Someday, somewhere on this silly little planet, there will be a schoolchild asking, “Why must we study this ancient history of societies where civil rights didn’t exist for every citizen?”

Not in my lifetime. But, it will come to be. We may be a species that is surprisingly slow to learn and change; but, we have that capacity and it is irrevocable.

Paul Ryan Is the new Dick Cheney

Paul Ryan is not the progeny of Ronald Reagan, as starry-eyed Republicans would have it. Yes, he has a winning smile and twinkling eyes. But he hasn’t run anything bigger than an Oscar Mayer Wienermobile.

The closer parallel for Ryan is Dick Cheney, another Man With a Plan. George W. Bush needed a running mate who was older and wiser to fill in the blanks in his thinking. So he balanced his own vague compassionate conservatism with Cheney’s bloodless neoconservative certainty.

On Sept. 11, 2001, as hand-wringers in the West Wing were wondering what to do, Cheney pulled his plan right off the shelf. It wasn’t the right plan, but having something always feels so much better than having nothing. “Go to Baghdad, young man,” Cheney told the president, and that’s what Bush did. He deposed Saddam Hussein, occupied a country, turned a surplus into a deficit and left office with approval ratings in the 20s and 30s.

Now we have Ryan, the Wisconsin representative who is Mitt Romney’s running mate. He is another Man with a Plan. Like Cheney’s foreign-policy wish list, Ryan’s amalgam of neocon dreams doesn’t have all that much to do with the immediate economic crisis that Romney says his campaign is all about. His plan is about the federal budget, debt and deficit. It’s not about creating jobs…

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Nutball Catholics in Poland say Demon energy drink glorifies Satan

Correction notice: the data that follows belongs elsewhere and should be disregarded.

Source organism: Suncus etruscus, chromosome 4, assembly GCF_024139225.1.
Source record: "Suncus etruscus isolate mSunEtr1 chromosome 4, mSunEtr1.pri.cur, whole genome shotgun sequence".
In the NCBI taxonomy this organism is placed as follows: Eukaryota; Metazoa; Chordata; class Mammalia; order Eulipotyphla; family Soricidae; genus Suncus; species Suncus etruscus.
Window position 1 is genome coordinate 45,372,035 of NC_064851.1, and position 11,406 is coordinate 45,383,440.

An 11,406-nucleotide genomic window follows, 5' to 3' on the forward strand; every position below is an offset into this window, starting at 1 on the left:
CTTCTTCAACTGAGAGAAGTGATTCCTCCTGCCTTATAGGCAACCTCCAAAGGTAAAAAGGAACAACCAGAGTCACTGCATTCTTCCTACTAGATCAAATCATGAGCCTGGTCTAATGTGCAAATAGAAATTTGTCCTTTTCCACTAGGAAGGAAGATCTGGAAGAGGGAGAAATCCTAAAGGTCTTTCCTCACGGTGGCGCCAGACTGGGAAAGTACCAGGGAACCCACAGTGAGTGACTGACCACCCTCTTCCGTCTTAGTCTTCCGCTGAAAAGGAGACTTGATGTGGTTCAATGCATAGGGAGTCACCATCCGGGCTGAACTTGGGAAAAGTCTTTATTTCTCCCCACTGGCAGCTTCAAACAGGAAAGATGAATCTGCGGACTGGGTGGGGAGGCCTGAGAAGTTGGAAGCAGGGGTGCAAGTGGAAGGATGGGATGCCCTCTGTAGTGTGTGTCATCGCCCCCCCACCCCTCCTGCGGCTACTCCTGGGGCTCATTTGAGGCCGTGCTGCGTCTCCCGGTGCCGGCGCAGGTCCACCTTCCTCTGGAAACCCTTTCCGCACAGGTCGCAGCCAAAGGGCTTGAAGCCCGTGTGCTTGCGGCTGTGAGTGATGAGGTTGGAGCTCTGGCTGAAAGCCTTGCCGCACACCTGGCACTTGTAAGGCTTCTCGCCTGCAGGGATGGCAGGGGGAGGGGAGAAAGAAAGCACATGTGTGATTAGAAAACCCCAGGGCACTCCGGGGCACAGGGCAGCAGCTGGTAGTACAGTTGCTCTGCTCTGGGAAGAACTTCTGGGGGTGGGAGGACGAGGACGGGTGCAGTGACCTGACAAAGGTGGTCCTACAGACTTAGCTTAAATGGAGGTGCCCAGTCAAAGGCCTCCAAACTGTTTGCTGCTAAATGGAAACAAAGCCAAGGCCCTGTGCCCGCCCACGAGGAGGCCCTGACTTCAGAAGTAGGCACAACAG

Furious with the drink’s arrival on the Polish market one website, entitled Satanism Shall Not Pass, said that its advertising campaign will lead to “billboards dripping with Satanism”, and has added its voice to calls for a boycott of all products made by Agros-Nova, the drink’s producer.

Demon…was “promoting evil, atrocities and the destruction of human souls.” Franciszek Kucharczak, editor of the Gosc Niedzielny, a respected religious magazine warned: “We have to fight against evil. We cannot keep quiet and let young people be absorbed into destructive ideals.”

Opponents of Demon have taken particular umbrage at the choice of Adam Darski, former lead singer of the Polish death-metal group Behemoth, to front the campaign. Mr Darski, who goes by the stage name Nergal, has long been the target of conservative, religious vitriol since he was accused in 2007 of insulting religious sentiment by tearing up a Bible on stage…

…Mr Darski, who survived cancer, said he would donate some of his fee for campaign to a leukaemia charity.

“I’ve never been much of a fan of such drinks but I love the idea behind it: the whole campaign has strong links to the cancer charity that found a bone marrow donor for myself,” said the singer on his website.

I love busting the chops of sectarian bigots who think the whole of society should obey the laws of their religion. I’m not a fan of energy drinks, either – other than my morning coffee – but, I have no problem supporting their entry into the marketplace. Especially if they poke fun at 14th Century ideology.